You’ll likely do most of your editing directly in the main Project window. The zoom sliders let you get close enough for most tasks, and it’s an easy window to navigate. If you highlight an audio “event”, you’ll find red handles on the bottom of it for top and tail trimming, and blue handles on the top for creating quick fades. Grabbing the blue handle in the top center of the event lets you adjust the volume of that event quickly.
Double-clicking on the audio event brings up the Sample Editor window [see screenshot]. This function is reminiscent of Cool Edit Pro, where you could switch between general editing in multitrack and surgical editing in stereo. You can top and tail events quickly, and zoom in to a high magnification level without changing the resolution of your multitrack window — this saves a lot of time and aggravation. All the usual editing tools are available via the icons along the top of the window.
Speaking of the icons, Nuendo’s icon-toolbar is intimidating at first look. Fortunately you can hover your cursor over an icon and the name of the tool will pop up, and you’ll eventually commit them to memory. The next thing that will annoy you is having to click on one of the icons to select a tool when you’re trying to speed through an editing session. You have two options to speed this up: you can right-click to bring up a contextual menu that includes all the tools, or you can use the number keys along the top of your keyboard to select a tool. They’re all numbered from left to right, with “1” being the Object Selection tool, “2” being the Region Selection tool, and so on. Again, it’s a matter of getting into the Nuendo zone, but you’ll get quick with it.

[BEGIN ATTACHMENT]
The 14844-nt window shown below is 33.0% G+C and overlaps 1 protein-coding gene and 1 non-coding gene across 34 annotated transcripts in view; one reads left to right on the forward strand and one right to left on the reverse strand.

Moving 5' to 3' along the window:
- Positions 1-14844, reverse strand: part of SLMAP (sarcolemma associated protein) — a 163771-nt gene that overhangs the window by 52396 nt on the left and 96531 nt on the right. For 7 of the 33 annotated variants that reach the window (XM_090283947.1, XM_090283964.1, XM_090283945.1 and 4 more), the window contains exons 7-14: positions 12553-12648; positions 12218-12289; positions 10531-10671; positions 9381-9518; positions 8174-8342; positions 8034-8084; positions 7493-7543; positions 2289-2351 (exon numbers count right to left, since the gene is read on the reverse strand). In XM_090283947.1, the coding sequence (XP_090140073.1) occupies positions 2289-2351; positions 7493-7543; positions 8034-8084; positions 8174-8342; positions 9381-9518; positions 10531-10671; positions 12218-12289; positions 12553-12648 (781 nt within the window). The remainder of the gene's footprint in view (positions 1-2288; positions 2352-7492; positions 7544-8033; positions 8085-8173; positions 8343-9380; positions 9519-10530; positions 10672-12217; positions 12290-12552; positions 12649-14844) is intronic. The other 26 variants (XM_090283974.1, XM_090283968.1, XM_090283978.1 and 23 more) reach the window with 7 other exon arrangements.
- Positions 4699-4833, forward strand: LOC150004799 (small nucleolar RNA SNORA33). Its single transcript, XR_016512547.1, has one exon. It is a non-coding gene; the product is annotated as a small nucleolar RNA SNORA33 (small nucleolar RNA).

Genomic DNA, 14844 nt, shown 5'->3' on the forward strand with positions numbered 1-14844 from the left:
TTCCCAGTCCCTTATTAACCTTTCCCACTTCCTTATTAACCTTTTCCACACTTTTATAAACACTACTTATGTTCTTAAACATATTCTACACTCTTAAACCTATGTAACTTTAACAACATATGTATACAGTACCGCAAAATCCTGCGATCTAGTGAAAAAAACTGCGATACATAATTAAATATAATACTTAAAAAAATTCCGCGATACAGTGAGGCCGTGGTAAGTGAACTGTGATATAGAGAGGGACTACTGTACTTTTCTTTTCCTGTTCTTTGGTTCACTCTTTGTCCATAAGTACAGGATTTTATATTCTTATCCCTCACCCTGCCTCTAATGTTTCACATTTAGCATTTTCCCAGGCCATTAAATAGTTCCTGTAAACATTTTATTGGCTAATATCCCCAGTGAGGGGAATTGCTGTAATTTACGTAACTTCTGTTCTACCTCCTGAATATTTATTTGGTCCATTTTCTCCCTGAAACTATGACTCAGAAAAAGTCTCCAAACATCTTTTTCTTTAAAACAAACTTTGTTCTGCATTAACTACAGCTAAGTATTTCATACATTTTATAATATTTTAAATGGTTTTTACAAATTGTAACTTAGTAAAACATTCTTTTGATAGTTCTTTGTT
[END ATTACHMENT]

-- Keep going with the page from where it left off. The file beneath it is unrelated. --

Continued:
As of this writing, Nuendo is at version 2.10. Version 2 is a significant upgrade from version 1.x, especially with regards to the mixer. Nuendo’s new mixer emulates a big hardware board better than any program I’ve seen. The multiple windows for channels, EQ and outputs are gone, and in their place is a mixer that looks and feels like a mixer. Although it may take a bit of studying to understand the hieroglyphic icons on the left side, the new mixer gradually reveals itself to be a multilevel digital network that can quickly be expanded for tweaking or collapsed to take up minimal real estate on the screen. In fact, you can create four different mixers, so you can have, for example, one just for FX tweaking, one for EQ, one for tracking, and one with just group and folder channels. You can show selected channels and channel strip sections in narrow, wide and extended mixer views. This is just one area where working on a multi-screen rig has big advantages.
Opening the input/output mixer section lets you boost the level of low-level signals before they hit the EQ and effects, just like the trim on a real board. Each channel has a phase reversal switch and input/output pop-ups for selecting input and output buses. If you add EQ and effects to a channel before recording audio, then the EQ and effects will be printed with the audio. Again, just like a real board.
Two of the eight channel inserts are post-fader. You can bypass EQ, inserts and sends individually or globally for each channel. Right-clicking in Windows (or control-clicking for the Mac) on the channel meter brings up meter options — Hold Peaks, Hold Forever, Input VU, Post-Fader VU and Fast Release. You’ll also find the global reset for the VU meters in this area.